Quinton Crawford is a U.S. Navy veteran and seasoned entrepreneur. He’s run his own business more than once, but a lack of business experience often led him to make costly mistakes. He got in trouble with the IRS because of bad bookkeeping practices and he had a habit of not screening potential hires, which led to hiring the wrong employees. With a new education under his belt—Crawford completed the Veterans Entrepreneurship Program at the University of Florida’s Warrington College of Business and received his bachelor’s degree from the University of Alabama last year—he’s working on growing his latest venture, QCrawford Financial Services in Fultondale, Alabama, a financial planning firm that focuses on helping startups. “I learned some lessons the hard way so I want to help others not make the mistakes I made,” he says.
We talked with Crawford about his new business and other tips he has for startup success.
When did you start QCrawford Financial Services and how are things going? It officially began in January of this year and I specialize in business and personal bookkeeping. My target market is startup small businesses in my surrounding counties and I am working on a partnership with LiftFund, a nonprofit small business lender that helps small business owners with limited access to capital. The personal side of the business is starting to pick up as well; people are tired of living paycheck to paycheck.
From your perspective, what are the biggest challenges and obstacles facing new business owners? One of the biggest obstacles new businesses face is not having enough startup capital to sustain them until they become profitable. Another obstacle is finding good employees; that was a major problem for me when I started my first business 20 years ago.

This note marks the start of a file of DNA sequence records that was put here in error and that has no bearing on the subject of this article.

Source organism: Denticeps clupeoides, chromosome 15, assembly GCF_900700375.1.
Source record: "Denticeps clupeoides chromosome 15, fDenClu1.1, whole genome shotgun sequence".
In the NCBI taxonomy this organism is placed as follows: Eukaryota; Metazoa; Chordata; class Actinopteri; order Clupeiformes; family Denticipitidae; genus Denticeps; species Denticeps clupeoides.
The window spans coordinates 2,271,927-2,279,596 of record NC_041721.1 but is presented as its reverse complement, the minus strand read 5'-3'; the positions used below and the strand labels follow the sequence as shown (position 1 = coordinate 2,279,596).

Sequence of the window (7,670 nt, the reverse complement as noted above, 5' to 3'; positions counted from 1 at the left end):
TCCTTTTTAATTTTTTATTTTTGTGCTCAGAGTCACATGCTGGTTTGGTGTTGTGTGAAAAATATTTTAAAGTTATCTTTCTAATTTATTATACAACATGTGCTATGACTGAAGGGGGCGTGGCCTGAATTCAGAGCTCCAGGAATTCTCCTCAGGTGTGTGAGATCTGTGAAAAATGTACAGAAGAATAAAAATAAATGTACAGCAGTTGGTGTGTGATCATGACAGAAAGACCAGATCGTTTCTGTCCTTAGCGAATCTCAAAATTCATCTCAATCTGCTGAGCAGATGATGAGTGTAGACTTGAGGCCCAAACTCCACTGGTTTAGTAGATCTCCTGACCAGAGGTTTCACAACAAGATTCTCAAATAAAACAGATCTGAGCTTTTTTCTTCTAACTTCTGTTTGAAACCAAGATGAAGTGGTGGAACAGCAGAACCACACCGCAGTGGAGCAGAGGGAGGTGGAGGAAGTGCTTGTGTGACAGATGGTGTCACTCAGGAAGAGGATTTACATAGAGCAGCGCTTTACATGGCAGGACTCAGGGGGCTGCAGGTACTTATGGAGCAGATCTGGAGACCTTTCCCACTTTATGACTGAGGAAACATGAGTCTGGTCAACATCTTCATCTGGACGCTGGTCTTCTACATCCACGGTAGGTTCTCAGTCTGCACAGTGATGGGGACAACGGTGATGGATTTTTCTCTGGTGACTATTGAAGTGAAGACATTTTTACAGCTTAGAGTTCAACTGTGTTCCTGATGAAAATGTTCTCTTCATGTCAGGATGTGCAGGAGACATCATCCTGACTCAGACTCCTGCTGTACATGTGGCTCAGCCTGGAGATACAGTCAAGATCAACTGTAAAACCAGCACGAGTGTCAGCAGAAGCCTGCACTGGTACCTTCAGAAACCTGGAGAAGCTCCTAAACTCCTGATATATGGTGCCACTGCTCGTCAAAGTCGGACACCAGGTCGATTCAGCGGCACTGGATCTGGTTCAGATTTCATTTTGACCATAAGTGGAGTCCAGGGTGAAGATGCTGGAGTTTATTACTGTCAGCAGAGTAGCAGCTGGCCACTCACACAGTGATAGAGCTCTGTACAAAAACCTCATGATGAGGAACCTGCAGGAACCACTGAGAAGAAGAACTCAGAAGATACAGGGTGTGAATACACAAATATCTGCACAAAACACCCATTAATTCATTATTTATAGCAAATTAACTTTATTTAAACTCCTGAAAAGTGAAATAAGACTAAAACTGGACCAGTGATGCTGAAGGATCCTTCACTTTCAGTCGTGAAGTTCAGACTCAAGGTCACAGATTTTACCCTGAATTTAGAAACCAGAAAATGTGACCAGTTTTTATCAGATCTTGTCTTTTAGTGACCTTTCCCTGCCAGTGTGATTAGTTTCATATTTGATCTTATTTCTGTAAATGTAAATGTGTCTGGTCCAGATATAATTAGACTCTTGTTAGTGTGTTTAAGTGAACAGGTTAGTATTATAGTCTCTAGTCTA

What’s your best piece of advice for new business owners? Hire a bookkeeper as soon as possible and make sure you learn how to read your monthly financial statements. Your financial statements will tell you what your business is doing and, when you truly understand them, they will help you make better financial decisions.
What’s the biggest mistake you see new business owners make? One of the biggest mistakes new business owners make (myself included) is we try to do everything ourselves, just to save a dollar and it ends up costing us much more.
How important has your education been vs. real-world experience to your entrepreneurial journey? The real world taught me that I needed to be educated on the financial aspect of my business so my education is playing a significant role and my degree gives me credibility in this arena. Now I actually understand financial statements, how important they are to my business, and now I am able to tell if my business is heading in the right direction or heading towards insolvency. Knowing how my business is doing on a day-to-day or month-to-month basis gives me security, and I love when I know exactly what’s going to happen when I make certain decisions.